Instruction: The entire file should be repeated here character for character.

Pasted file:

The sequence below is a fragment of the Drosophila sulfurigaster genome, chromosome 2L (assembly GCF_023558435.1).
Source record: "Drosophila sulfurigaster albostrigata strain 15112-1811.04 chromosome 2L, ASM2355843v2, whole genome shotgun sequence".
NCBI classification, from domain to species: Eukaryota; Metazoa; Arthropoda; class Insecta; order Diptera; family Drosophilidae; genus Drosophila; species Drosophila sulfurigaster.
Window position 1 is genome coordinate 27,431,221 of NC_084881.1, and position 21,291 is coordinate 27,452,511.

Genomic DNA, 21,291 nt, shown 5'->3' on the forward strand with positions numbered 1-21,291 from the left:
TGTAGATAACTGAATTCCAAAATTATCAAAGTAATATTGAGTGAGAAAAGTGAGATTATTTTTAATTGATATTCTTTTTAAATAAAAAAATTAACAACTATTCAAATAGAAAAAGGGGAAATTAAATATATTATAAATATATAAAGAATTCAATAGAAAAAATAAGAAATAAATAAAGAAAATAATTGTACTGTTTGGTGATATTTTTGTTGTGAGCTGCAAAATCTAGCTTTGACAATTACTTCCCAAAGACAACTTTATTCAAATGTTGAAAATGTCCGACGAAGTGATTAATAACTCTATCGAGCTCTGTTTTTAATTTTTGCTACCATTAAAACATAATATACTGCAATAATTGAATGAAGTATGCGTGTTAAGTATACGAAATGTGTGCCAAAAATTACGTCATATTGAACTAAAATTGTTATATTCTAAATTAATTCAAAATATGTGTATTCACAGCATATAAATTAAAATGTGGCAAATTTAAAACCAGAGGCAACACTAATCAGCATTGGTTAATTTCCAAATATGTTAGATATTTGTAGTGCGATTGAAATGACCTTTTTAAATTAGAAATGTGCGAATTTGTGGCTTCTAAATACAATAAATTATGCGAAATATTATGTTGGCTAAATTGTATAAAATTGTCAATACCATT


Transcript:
The sequence below is a fragment of the Drosophila sulfurigaster genome, chromosome 2L (assembly GCF_023558435.1).
Source record: "Drosophila sulfurigaster albostrigata strain 15112-1811.04 chromosome 2L, ASM2355843v2, whole genome shotgun sequence".
NCBI classification, from domain to species: Eukaryota; Metazoa; Arthropoda; class Insecta; order Diptera; family Drosophilidae; genus Drosophila; species Drosophila sulfurigaster.
Window position 1 is genome coordinate 27,431,221 of NC_084881.1, and position 21,291 is coordinate 27,452,511.

Genomic DNA, 21,291 nt, shown 5'->3' on the forward strand with positions numbered 1-21,291 from the left:
TGTAGATAACTGAATTCCAAAATTATCAAAGTAATATTGAGTGAGAAAAGTGAGATTATTTTTAATTGATATTCTTTTTAAATAAAAAAATTAACAACTATTCAAATAGAAAAAGGGGAAATTAAATATATTATAAATATATAAAGAATTCAATAGAAAAAATAAGAAATAAATAAAGAAAATAATTGTACTGTTTGGTGATATTTTTGTTGTGAGCTGCAAAATCTAGCTTTGACAATTACTTCCCAAAGACAACTTTATTCAAATGTTGAAAATGTCCGACGAAGTGATTAATAACTCTATCGAGCTCTGTTTTTAATTTTTGCTACCATTAAAACATAATATACTGCAATAATTGAATGAAGTATGCGTGTTAAGTATACGAAATGTGTGCCAAAAATTACGTCATATTGAACTAAAATTGTTATATTCTAAATTAATTCAAAATATGTGTATTCACAGCATATAAATTAAAATGTGGCAAATTTAAAACCAGAGGCAACACTAATCAGCATTGGTTAATTTCCAAATATGTTAGATATTTGTAGTGCGATTGAAATGACCTTTTTAAATTAGAAATGTGCGAATTTGTGGCTTCTAAATACAATAAATTATGCGAAATATTATGTTGGCTAAATTGTATAAAATTGTCAATACCATT